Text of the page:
YES! This. I just read this book for the first time a couple of weeks ago and I was HUGELY disappointed. It's been on my list for ages as everyone always wangs on about it being fantastic and revolutionary and all that crap, well, it totally passed me by. In the end I thought it was one of those books in which nothing much happened until the end which was going to be massive, and it wasn't even that. I can see why it was the kind of book they made you study in school.

On a side note, has anyone else ever noticed that most of the books they made you read in school were awful? We are a community of readers, so I know I'm not alone in never being far from a book as I was growing up, but I always struggled so much with the required reading books. We did Lord of the Flies, and I HATED it.

It strikes me as somewhat unethical of you to try to sell--or even give away--those books to an innocent third party.

*looks furtive*

I'm all for freedom of choice, just because I don't like something doesn't mean someone else won't want to try them. If you lot weren't all over this dissing them like mad anyway :p And that's my official line which I'm sticking to *nods*

Figbiscuit
09-05-2013, 10:00 AM
meh. the way it was explained ot us in HS, it was revolutionary because of all the curse-words in it and the smoking and drinking; which at the time it was written were forbidden to depict in books. I think in that sense it falls in the same category as the Picutre of Dorian Gray, which is a godawful book, but important to literary history because it deals with things that were illegal and, more importantly, immoral at the time. It's a bit strange though, because I've read The Importance of Being Earnest and I quite liked that; so it's not like I think Wilde was a crappy writer... it's just that Dorian Gray was a crappy book.

That sounds like the kind of thing they say in school when they're trying to get you interested in a crap book ;) And he could have at least tried to give it an ending.

GonzoTheGreat
09-05-2013, 10:10 AM
Could not:
The wind rose high and free, to soar in an open sky with no clouds. It passed over a broken landscape scattered with corpses not yet buried. A landscape covered, at the same time, with celebrations. It tickled the branches of trees that had finally begun to put forth buds. The wind blew southward, through knotted forests, over shimmering plains and toward lands unexplored. This wind, it was not the ending. There are no endings, and never will be endings, to the turning of the Dorian of Gray.

Figbiscuit
09-05-2013, 10:46 AM
Could not:

I meant Catcher in the Rye, my bad for terrible quoting.

GonzoTheGreat
09-05-2013, 11:06 AM
If you'd said that in time, then I could have finished with "... never will be endings, to the Catching of the Rye". Would've been better, I think.

Ieyasu
09-05-2013, 08:20 PM
Nah. Not supid, they're just not your cup of tea. Have you ever read Great Expectations or Moby Dick? Talk about boring... And still some people insist they're good books. Though last I checked, Dickens never called his readers stupid so that's one in his favour:p


Absolutely love Great Expectations.

Cant stand Malazan.

yks 6nnetu hing
09-06-2013, 06:34 AM
I didn't like Lord of the Flies either but that was more because it made me really uncomfortable and at times nauseated. All in all I thought it was actually one of the better books I was required to read.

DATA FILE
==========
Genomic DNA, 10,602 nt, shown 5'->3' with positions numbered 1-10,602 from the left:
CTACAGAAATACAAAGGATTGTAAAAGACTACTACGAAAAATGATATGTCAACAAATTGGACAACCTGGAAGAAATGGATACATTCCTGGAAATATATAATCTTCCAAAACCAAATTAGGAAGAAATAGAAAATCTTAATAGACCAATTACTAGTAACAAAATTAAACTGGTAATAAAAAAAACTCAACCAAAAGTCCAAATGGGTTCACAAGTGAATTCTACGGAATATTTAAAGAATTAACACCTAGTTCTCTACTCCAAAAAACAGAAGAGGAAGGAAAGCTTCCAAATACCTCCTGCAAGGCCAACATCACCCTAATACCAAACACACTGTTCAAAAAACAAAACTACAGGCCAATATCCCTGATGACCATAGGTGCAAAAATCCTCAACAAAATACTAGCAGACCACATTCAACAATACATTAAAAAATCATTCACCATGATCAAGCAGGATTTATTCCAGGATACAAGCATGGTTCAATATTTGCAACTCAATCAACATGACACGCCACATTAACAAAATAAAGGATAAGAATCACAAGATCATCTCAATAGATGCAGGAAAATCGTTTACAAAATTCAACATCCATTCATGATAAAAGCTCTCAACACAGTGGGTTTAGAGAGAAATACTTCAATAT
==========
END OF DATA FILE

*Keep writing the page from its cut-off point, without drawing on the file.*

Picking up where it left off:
Figbiscuit
09-16-2013, 10:00 AM
I've got a bid on the first book.

Obviously that person never reads TL ;)

Figbiscuit
10-01-2013, 08:14 AM
Well whaddya know. They sold. Well done British public :cool:

Frenzy
11-25-2013, 11:32 PM
I didn't like Lord of the Flies either but that was more because it made me really uncomfortable and at times nauseated. All in all I thought it was actually one of the better books I was required to read.

Had to read Lord of the Flies in Sophomore Year. I actually liked it. And not just because we got to do an interpretive skit and I got to be Roger. :D Also got to read 1984, Animal Farm, and The Bell Jar that year. Overall it was a depressing year.

Had to read Arthur Miller's The Crucible in Junior Year, and it was HORRIBLE! I remember thinking 'no wonder Marilyn Monroe divorced this guy.' Also read the Oedipus Trilogy in Junior Year. That was much more entertaining.

yks 6nnetu hing
11-26-2013, 01:22 AM
Had to read Lord of the Flies in Sophomore Year. I actually liked it. And not just because we got to do an interpretive skit and I got to be Roger. :D Also got to read 1984, Animal Farm, and The Bell Jar that year. Overall it was a depressing year.

Had to read Arthur Miller's The Crucible in Junior Year, and it was HORRIBLE! I remember thinking 'no wonder Marilyn Monroe divorced this guy.' Also read the Oedipus Trilogy in Junior Year. That was much more entertaining.

It's always interesting to note the difference in required literature. We had a choice of either 1984 or Animal Farm (I read 1984. meh). We also got to pick one Kafka novel, one Hermann Hesse novel, either The Plague or The Myth of Sysophos by Camus (man... I hate that guy) something by Sartre... Camus and Sartre are more depressing, in my opinion, than Dostoyevski.

The ones I liked most were absurdists, particularly Ionesco :D And, the magical realism - Hesse was nice, as was Marquez but my favourite magical realist is still Bulgakov - if you get the chance, read Master and Margarita.